Everything is dark, quiet. Buried beneath five or six feet of packed snow, my arms and legs and even my fingers are stiff and immobile, as if anchored in dry cement. I am too consumed by oppressive black silence to feel particularly cold or to notice the moisture entering the narrow gaps in my jacket around my limbs and waist. Dense clumps of snow force their way through the once sound buffer between my body’s heat and the mountain’s cold.
Fortunately my pants aren’t forced around my ankles or stripped clear off my body.
Fortunately I’m buried in a comfortable and natural position, still in one piece without any broken bones, open wounds, head injuries or snow-filled lungs and windpipes.
Fortunately my friends and instructor are standing with shovels on the sunlit surface above, ready to dig me out and set me free.
Yet even as I remind myself repeatedly that this is only an exercise, I panic. Two minutes is all the drill demands of me, not a whole lot considering the fifteen-minute window of opportunity before a buried avalanche victim’s survival becomes truly doubtful.
Breathe, Aaron, breathe. Slowly… You’re okay, you’re safe. Your two minutes is almost up.
It almost works — I relax, my breathing slows to normal — but the calm is always temporary and after a few moments, the darkness and silence return.
Why can’t I hear them up there? They buried me too deep or forgot where they buried me. Their counting is wrong. This is more than two minutes.
I’d signed up for the avalanche safety seminar the previous week, after meeting Sam, the event’s organizer, at the Bar Mont Blanc, a gnarly little piste-side bar above Vallandry. Sam had crossed the valley from La Plagne to distribute flyers and posters promoting a daylong program of avalanche education.
After hanging a poster or two, Sam sat down with a beer and explained the details of the seminar to anyone that would listen. Sam’s training methods include new exercises that include extensive lessons in survival. In a controlled environment and under close professional supervision, trainees are lead through drills designed to simulate the horrible and complex realities of being caught and buried in an avalanche — before they actually are. Sam’s thoughts on safety and preparedness struck me as similar to the basic tenets of SCUBA instruction. Diving is statistically a very safe activity, largely because the training and certification process is dedicated entirely to safety. Though most divers will never run out of air underwater, all trainees learn how to respond to an empty tank.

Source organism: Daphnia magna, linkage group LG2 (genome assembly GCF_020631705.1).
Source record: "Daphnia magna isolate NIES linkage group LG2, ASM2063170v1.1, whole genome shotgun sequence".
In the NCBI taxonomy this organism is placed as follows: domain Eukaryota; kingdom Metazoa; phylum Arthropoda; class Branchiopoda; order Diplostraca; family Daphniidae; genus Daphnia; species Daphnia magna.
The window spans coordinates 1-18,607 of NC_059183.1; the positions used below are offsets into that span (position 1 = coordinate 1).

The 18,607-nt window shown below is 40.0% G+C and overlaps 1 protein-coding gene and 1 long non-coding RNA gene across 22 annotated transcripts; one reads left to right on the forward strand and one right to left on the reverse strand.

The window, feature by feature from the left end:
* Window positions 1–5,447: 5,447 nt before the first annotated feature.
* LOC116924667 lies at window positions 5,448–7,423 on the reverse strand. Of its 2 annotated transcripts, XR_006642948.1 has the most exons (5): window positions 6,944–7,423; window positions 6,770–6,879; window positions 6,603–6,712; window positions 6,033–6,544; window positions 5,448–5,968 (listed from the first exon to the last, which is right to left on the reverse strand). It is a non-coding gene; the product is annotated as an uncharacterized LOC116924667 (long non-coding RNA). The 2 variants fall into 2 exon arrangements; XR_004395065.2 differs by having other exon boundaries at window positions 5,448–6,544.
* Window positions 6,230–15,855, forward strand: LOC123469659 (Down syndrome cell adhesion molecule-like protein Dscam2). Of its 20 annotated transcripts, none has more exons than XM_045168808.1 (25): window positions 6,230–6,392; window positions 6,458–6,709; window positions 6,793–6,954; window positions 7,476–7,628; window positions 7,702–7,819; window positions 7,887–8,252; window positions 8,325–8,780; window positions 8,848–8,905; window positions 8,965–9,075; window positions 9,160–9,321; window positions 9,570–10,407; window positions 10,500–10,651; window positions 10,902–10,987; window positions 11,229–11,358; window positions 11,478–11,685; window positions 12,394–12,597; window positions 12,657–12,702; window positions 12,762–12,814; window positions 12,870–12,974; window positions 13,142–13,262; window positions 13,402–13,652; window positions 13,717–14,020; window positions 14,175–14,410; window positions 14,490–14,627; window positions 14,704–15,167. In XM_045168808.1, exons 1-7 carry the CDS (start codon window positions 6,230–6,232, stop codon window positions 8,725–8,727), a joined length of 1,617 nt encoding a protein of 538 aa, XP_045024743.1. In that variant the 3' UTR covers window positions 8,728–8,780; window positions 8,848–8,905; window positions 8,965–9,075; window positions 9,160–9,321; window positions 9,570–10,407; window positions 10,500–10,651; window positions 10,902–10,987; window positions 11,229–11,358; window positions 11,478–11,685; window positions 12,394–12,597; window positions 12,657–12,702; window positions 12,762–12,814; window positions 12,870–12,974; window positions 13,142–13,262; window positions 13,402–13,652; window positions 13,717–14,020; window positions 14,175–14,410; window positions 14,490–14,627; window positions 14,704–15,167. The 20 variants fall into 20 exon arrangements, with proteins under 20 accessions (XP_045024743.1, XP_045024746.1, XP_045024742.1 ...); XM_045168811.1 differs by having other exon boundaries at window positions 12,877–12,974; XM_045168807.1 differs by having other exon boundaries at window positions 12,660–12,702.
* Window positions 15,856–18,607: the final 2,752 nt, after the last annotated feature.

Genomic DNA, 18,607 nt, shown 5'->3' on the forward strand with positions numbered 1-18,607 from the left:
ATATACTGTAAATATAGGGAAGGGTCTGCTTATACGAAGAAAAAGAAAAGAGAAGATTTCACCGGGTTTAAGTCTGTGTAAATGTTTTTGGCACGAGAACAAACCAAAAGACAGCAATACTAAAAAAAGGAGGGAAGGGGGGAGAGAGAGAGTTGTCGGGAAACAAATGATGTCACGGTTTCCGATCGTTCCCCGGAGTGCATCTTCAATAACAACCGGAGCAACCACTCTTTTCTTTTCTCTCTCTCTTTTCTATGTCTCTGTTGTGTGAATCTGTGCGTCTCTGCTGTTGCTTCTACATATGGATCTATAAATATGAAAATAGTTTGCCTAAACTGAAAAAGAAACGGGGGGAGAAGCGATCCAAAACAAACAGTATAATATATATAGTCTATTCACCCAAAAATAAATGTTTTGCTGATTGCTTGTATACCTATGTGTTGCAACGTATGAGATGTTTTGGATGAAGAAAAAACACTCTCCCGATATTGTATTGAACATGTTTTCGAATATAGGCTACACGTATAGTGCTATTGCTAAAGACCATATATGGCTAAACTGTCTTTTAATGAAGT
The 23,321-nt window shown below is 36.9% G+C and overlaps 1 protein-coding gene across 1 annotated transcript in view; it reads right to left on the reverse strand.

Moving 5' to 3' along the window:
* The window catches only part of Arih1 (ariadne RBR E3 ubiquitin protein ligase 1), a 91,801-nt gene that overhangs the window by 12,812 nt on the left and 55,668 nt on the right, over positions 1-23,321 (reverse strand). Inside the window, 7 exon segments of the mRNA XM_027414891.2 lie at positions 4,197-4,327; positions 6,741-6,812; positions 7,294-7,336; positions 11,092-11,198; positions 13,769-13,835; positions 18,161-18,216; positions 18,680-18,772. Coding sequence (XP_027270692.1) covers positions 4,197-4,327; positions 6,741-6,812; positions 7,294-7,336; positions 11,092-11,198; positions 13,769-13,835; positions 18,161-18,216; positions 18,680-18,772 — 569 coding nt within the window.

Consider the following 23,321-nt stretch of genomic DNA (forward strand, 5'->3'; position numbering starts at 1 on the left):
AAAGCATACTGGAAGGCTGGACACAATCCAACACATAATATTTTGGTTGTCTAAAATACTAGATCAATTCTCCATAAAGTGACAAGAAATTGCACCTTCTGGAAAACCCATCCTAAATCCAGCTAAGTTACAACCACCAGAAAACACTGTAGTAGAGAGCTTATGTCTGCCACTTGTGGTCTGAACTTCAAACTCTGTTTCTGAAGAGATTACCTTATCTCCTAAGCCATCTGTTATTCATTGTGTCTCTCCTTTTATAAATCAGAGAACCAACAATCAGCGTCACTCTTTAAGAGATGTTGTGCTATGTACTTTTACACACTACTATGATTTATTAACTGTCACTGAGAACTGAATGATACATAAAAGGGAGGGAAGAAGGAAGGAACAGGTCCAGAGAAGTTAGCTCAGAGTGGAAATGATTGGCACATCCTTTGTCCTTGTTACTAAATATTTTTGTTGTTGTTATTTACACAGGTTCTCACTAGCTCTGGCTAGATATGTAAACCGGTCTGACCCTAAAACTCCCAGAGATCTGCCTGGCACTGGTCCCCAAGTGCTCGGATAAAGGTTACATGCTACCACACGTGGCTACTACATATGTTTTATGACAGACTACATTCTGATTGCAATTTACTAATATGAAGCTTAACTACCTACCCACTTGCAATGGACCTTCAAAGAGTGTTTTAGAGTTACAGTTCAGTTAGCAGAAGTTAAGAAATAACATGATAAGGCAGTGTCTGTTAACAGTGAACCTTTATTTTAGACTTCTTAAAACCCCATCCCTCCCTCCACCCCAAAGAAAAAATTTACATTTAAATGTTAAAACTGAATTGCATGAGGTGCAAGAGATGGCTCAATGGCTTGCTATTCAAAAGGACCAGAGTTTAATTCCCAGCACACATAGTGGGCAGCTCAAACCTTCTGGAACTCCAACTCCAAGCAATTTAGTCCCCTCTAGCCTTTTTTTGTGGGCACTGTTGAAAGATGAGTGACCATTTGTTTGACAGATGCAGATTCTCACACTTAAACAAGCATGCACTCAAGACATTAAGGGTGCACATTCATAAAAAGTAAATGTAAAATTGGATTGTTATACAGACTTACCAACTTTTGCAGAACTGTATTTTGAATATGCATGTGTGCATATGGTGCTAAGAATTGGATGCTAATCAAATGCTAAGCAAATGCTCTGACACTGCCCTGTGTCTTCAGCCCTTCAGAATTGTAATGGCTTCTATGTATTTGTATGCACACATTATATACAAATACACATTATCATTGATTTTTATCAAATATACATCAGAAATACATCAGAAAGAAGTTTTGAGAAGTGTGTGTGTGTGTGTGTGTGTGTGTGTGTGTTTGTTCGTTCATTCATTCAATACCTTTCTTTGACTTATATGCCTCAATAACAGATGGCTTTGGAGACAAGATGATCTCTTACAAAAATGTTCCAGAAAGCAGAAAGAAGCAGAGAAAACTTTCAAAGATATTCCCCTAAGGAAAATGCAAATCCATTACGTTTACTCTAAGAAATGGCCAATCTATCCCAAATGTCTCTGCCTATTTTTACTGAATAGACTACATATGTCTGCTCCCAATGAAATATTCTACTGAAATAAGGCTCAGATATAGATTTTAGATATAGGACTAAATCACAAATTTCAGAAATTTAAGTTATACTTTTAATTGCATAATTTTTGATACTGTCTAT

I ran out of air during one of the first dives I made after my initial SCUBA certification. Because my training had familiarized me with the sensation of an empty tank, and taught me how to react to the situation calmly, I was able surface safely. Having learned that lesson the hard way, it seemed like a good idea to sign up for Sam’s avalanche seminar.
On January 31, 2007, sixty skiers and snowboarders congregated in the French Alps on a powdery ridge above the wooded slopes of La Plagne’s Montchavin – Les Coches for an all day training course and seminar on avalanche preparedness. Sam gathered all of the participants into an attentive herd and asked the French and English speakers to separate so that he could address us separately. Eventually he broke us down further, into groups of ten or twelve, and asked us to wait patiently for the pisteurs who would lead the various activities, lessons and workshops. Our group began with a comprehensive review of proper and efficient use of avalanche transceivers, probes, and shovels. As we huddled together, testing and adjusting our gear, our beacons hummed collectively, like an orchestra tuning up, a digital choir attempting to harmonize.
Effective transceiver use depends not only on technical know-how; practice and familiarity allow us to remain calm and controlled, to trust ourselves and our equipment, to proceed without panic or confusion. The emotional trauma and intensity of seeing a friend steamrolled by an avalanche is severe enough without the added stress of self-doubt.
We averted our eyes while the pisteur buried an active transceiver in the snow. One at a time we scanned the area with our transceivers: tracking and locating the signal’s source. Once our beacons placed us within a metre or so of the signal’s source, we quickly marked reference points and dug for the hypothetical victim.